LAKE BUENA VISTA, Fla. – Walt Disney World knows its fans don’t just come back for the new but also for the nostalgia.
If you were among the lucky ones who visited The Magic Kingdom in 1971, you might be surprised to know Disney has kept much of it the same. Modeled after Walt Disney’s hometown in Marceline, Missouri, Main Street is where guests come for a little slice of Americana.
The stores have changed over the years with updated merchandise and there’s even now a Starbucks Coffee shop on-site, but, for the most part, it feels like time has stood still.
Mostly because Magic Kingdom has stood the test of time.
Photojournalist Paul Giorgio and I got the rare opportunity to take in Magic Kingdom one Friday morning before guests were even allowed to enter.
Disney Ambassadors, Raevon Redding gave a special tour of The Magic Kingdom’s Main Street U.S.A. on the cusp of a milestone anniversary.
Aside from a few cast members making sure the park is pristine upon opening, Main Street looks like a ghost town before guests arrive. It has an almost eerie feeling to not have crowds jostling on either side as we take our first steps down Main Street U.S.A.
As we talk about the Magic Kingdom’s legacy Redding is quick to point out how special this theme park is because it’s all built on barren swampland.
“This had to be built up. Land that had to be filled in from swamps,” Redding said while gesturing and pointing to all the buildings.
He added, even after Walt Disney passed away in 1966, his dream kept going.
“There was a vision, and it wasn’t stopped. You know it kept going even after that visionary went on, that dream continued and that magic, still to this day, 50 years later,” Redding said.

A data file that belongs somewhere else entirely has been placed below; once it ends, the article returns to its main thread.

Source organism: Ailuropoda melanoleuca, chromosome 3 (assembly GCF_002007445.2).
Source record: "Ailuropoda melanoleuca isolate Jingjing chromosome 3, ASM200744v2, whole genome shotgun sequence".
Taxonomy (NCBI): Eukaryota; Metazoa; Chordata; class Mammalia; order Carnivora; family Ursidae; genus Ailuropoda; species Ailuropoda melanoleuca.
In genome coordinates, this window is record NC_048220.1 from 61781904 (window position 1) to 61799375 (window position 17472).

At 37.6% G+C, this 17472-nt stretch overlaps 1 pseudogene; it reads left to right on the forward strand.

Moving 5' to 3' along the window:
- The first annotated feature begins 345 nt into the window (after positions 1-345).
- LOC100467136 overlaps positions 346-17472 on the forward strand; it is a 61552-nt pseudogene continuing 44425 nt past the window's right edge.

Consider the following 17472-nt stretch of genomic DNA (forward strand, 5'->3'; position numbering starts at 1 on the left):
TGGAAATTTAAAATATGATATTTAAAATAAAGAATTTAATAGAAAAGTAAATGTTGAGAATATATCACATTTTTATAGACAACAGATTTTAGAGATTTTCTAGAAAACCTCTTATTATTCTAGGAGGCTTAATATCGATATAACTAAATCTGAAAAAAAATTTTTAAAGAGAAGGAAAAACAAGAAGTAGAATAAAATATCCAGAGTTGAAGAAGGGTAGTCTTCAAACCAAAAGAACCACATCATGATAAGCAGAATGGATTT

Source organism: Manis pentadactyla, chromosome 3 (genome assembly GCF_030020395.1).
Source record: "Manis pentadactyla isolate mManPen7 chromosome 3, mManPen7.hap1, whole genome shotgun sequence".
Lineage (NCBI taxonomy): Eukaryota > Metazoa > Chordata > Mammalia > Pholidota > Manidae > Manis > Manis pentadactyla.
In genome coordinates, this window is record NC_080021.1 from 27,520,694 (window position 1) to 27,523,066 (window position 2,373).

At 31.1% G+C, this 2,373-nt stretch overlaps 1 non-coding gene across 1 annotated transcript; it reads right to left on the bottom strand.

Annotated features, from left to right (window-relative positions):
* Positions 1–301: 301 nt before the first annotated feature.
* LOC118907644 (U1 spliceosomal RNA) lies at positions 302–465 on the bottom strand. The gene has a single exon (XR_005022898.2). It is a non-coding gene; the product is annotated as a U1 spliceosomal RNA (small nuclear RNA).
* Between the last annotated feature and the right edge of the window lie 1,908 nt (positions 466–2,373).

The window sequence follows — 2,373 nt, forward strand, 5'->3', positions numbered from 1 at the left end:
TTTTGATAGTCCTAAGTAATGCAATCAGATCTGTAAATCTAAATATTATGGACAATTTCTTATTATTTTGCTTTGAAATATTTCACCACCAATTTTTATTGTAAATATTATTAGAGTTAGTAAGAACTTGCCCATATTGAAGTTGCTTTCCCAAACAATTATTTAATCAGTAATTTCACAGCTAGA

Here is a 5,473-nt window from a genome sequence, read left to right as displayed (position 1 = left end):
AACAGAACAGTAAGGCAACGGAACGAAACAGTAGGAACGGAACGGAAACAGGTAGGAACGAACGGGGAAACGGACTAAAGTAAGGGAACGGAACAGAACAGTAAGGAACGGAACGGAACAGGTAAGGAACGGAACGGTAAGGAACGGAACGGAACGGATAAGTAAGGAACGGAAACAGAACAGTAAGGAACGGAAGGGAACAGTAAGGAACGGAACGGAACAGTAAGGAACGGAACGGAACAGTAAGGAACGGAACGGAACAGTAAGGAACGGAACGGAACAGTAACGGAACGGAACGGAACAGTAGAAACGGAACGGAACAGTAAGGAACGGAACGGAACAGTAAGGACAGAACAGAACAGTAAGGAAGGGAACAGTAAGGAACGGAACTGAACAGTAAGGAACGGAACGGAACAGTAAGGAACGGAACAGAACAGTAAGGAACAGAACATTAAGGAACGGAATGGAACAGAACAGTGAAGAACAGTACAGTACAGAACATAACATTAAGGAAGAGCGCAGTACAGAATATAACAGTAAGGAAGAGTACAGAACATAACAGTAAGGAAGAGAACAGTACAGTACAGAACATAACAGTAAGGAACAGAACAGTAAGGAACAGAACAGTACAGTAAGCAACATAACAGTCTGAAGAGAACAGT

All these years later, Main Street is a mainstay of the Magic Kingdom and holds a special place in the hearts of so many. Even annual pass holders and park vets may miss out on some unique details if they forget to look up.
The windows on Main Street have names etched on them. Much like movie credits, paying tribute to the people who have paved the way for Disney’s success.
Even the lights on Main Street tell an illuminating story of progress through the years.
“At the turn of the century our gas-lit lamp posts will continuously change to electric light posts as you make your way down to Cinderella’s (castle),” Redding points out.
But the real show stopper, where Main Street ends and the best-known fairy tale begins — Cinderella’s Castle.
“I mean this icon is only 189 feet tall but looks a lot larger,” Redding explains.
The fact that it looms larger than life is by design. Thanks to the work of the Imagineers and an old movie trick called forced perspective. It makes the castle look bigger than it really is.
“The buildings at the end of Main Street are a lot bigger and they get smaller as you go toward the castle to really draw your eye into how large the castle is. You know the grandeur of it all,” Redding said.
Again, a little bit of that Disney magic at work. Even when the castle was under construction for 18 months, you could tell it was going to be something special.
Over the years, like any true beauty, it has had a few makeovers. For the 25th anniversary, it was turned into a birthday cake with sprinkles.
Later it was covered in toilet paper for the grand opening of Stitch’s Great Escape.
Today, for its 50th, it is decked out in what Disney calls “earidescent” blue and gold.
But with each transformation guest still get that feeling of awe and wonder.
“This castle will still evoke that joy, that magic and that hope that there are wonderful dreams out in the world,” Redding said. “All the transformations in the world won’t ever take that away.”
And Redding said we would be remiss if we failed to mention the one thing at Walt Disney World that will never change: cast members who go out of their way to make sure every guest has a magical experience.
“These are just building that we’re sitting around, you know beautiful building, but our cast members are the ones that truly immerse our guests into that story and making them feel wanted, making them feel as if our dreams are reality right now. This land of make-believe and fantasy is real and that’s because of the cast members, the driving force behind this all,” Redding said.